company executive said. Exact volumes may be adjusted.
Sempra hopes to make a final investment decision to build the
Cameron plant later this year. Once that decision is made, the deals
agreed by GDF Suez, Mitsui and Mitsubishi automatically become
formal sales agreements, industry sources said. The San Diego-based
company expects to win export approval from the U.S. Department of
Energy before April.
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Meanwhile, BP is in talks to export LNG from the Freeport plant to
China National Offshore Oil Corporation (CNOOC), giving the British
company a foothold in the world's largest energy consumer. This and
older deals with other exporters will soon make China one of the
largest importers of U.S. gas.
BP has a further deal to supply Japanese utility Tepco with 0.5 mtpa,
BP declined to comment. Mitsui and its prospective Japanese utility
customers Kansai Electric and Tohoku Electric also declined comment.
For a full list of deals, see table.
More than 12 million tonnes per year (mtpa) of LNG would be exported
from the United States under the deals, or around 1.5 billion cubic
feet per day of gas, though some volumes may alter in final
negotiations, sources said. U.S. daily production is about 70
billion cubic feet.
"These deals will send a signal that there is still strong demand
for U.S. LNG volumes," said Andres Rojas, analyst at Waterborne
Energy in Houston.
GDF was also in talks with Thailand's PTT but these were abandoned
after a failure to agree terms last year, a senior PTT source said.
Mitsui also broke off talks with South Korean importer GS Caltex, a
source at the company said.
Despite these recent deals, sellers have found it harder than
expected to find new buyers, and have had to offer favorable terms
when they do.
A projected LNG supply spike between 2016-2020 from North America,
Australia, east Africa, Russia and Asia has empowered buyers to push
down the price of long-term deals being negotiated now.
This is partly reflected in the low profit margins U.S. exporters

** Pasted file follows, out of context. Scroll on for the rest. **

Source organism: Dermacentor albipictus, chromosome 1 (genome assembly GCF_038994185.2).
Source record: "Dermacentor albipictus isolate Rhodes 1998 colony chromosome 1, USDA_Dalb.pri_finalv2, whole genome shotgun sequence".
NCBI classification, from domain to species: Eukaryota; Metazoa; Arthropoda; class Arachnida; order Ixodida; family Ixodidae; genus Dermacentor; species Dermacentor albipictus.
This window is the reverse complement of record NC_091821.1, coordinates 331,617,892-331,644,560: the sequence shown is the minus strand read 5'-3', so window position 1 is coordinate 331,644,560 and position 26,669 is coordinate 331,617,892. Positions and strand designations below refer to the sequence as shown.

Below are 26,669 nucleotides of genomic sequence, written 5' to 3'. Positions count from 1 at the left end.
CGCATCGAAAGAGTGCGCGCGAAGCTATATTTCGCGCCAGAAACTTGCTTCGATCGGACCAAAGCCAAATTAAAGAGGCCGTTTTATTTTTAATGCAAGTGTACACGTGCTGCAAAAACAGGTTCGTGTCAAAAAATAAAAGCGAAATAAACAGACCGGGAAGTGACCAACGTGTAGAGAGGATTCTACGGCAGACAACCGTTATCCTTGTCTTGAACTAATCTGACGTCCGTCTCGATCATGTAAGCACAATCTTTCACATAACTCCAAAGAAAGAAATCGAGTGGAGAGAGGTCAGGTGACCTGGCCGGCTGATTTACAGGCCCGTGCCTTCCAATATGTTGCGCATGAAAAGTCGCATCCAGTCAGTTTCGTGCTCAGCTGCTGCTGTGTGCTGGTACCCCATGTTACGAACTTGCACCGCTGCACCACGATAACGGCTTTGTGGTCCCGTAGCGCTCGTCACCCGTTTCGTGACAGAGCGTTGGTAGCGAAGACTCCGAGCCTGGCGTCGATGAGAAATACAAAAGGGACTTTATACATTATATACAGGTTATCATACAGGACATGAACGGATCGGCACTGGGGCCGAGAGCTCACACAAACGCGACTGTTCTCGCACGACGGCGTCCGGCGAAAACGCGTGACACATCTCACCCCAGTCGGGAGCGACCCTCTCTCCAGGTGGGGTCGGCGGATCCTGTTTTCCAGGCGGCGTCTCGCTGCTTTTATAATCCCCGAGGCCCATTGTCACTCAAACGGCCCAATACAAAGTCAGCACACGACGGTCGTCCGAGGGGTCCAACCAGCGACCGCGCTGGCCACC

stand to make from many of the recently concluded agreements.
"The United States is not the only gas producer, so we are competing
in a market with countries like Qatar, Malaysia, Australia and
potentially East Africa," Bordoff said. "There is not infinite
demand. There is only so much supply that the global market can
In its first long-term LNG deal into Asia, GDF Suez is selling 0.8
mtpa to Taiwan's CPC from 2018 at barely break-even levels. According
to the price formula reviewed by sources, CPC will pay around $12
per million British thermal units for the gas in the first year of
the contract, a steep discount to the $16 its pays for LNG prices in
Asia linked to oil.
Moreover, America's edge over rivals could easily dim should
domestic gas prices rise nearer to pre-shale boom levels and crude
oil prices simultaneously drop to around $80 a barrel.
At those levels, LNG deals linked to oil begin to look globally
competitive, handicapping buyers of American gas.
Bearing these risks in mind, buyers nevertheless want limited
exposure to U.S. LNG primarily as a way of negotiating down prices
in oil-indexed, long-term contracts with Qatar and Australia.
(Additional reporting by Michel Rose in
Paris, Aaron Sheldrick and James Topham in Tokyo, Nidhi Verma in New
Delhi, Jane Chung in Seoul, Pisit Changplayngam in Bangkok; editing
by David Gregorio)